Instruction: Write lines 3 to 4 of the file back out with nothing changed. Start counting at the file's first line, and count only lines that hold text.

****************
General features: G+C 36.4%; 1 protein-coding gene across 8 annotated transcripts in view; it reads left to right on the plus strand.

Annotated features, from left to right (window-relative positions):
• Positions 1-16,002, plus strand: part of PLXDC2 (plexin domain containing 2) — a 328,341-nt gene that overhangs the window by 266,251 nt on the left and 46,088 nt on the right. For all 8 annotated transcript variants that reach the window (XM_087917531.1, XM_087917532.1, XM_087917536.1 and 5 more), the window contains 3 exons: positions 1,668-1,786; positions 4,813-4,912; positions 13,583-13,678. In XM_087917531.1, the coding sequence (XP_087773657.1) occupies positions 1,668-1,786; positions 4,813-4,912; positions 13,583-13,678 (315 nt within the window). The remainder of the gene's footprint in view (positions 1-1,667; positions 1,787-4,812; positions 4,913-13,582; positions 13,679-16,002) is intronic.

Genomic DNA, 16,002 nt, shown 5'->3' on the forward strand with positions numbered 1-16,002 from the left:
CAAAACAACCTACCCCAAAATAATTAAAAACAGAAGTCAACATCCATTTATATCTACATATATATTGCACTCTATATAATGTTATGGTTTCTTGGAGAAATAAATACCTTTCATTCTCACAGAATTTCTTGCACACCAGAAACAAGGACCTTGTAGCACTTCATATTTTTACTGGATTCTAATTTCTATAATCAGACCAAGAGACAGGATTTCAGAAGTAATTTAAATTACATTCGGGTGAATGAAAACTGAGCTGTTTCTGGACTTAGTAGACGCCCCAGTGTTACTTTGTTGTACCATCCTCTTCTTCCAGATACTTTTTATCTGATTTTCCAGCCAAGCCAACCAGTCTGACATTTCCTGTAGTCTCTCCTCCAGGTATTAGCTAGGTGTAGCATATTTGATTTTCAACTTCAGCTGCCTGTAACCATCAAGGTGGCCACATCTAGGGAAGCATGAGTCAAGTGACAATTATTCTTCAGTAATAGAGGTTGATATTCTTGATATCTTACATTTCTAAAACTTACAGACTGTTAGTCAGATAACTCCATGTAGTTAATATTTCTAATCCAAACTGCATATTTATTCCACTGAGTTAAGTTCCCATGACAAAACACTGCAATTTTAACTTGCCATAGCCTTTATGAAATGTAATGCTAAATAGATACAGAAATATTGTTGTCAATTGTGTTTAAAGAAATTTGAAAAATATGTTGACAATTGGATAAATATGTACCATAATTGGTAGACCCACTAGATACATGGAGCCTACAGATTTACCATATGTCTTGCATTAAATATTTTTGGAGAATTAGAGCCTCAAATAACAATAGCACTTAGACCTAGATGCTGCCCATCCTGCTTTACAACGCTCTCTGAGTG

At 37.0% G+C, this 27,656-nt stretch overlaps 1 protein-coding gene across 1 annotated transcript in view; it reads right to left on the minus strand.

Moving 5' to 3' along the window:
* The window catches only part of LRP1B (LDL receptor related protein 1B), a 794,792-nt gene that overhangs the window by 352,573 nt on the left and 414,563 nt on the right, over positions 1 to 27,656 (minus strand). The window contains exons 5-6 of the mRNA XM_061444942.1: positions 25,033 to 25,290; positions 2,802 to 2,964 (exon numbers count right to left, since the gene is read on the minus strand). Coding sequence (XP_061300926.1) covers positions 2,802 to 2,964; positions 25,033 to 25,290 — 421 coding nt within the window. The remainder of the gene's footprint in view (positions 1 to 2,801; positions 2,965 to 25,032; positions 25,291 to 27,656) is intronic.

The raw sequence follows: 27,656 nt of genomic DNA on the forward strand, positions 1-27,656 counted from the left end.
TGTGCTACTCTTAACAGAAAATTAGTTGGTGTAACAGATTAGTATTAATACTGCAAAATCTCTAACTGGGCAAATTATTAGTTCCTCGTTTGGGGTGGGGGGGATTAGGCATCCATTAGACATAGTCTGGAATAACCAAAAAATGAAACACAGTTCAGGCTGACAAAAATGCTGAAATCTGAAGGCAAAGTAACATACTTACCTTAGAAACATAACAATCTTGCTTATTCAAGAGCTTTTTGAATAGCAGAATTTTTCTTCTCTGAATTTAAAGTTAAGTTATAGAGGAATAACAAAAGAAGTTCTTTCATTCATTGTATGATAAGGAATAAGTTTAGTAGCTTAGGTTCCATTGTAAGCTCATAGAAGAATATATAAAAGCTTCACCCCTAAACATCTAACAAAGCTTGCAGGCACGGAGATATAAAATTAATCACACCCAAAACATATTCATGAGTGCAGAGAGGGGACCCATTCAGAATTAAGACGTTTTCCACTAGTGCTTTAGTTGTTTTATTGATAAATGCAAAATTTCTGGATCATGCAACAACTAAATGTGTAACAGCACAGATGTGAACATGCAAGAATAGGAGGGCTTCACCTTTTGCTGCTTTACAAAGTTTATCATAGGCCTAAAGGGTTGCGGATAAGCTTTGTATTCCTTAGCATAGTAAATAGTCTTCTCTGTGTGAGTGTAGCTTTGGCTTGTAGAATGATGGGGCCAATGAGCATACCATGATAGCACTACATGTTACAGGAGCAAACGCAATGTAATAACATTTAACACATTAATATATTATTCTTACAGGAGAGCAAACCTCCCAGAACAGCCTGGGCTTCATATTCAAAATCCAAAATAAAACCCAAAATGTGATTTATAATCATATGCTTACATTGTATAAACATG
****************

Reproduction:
• Positions 1-16,002, plus strand: part of PLXDC2 (plexin domain containing 2) — a 328,341-nt gene that overhangs the window by 266,251 nt on the left and 46,088 nt on the right. For all 8 annotated transcript variants that reach the window (XM_087917531.1, XM_087917532.1, XM_087917536.1 and 5 more), the window contains 3 exons: positions 1,668-1,786; positions 4,813-4,912; positions 13,583-13,678. In XM_087917531.1, the coding sequence (XP_087773657.1) occupies positions 1,668-1,786; positions 4,813-4,912; positions 13,583-13,678 (315 nt within the window). The remainder of the gene's footprint in view (positions 1-1,667; positions 1,787-4,812; positions 4,913-13,582; positions 13,679-16,002) is intronic.

Genomic DNA, 16,002 nt, shown 5'->3' on the forward strand with positions numbered 1-16,002 from the left: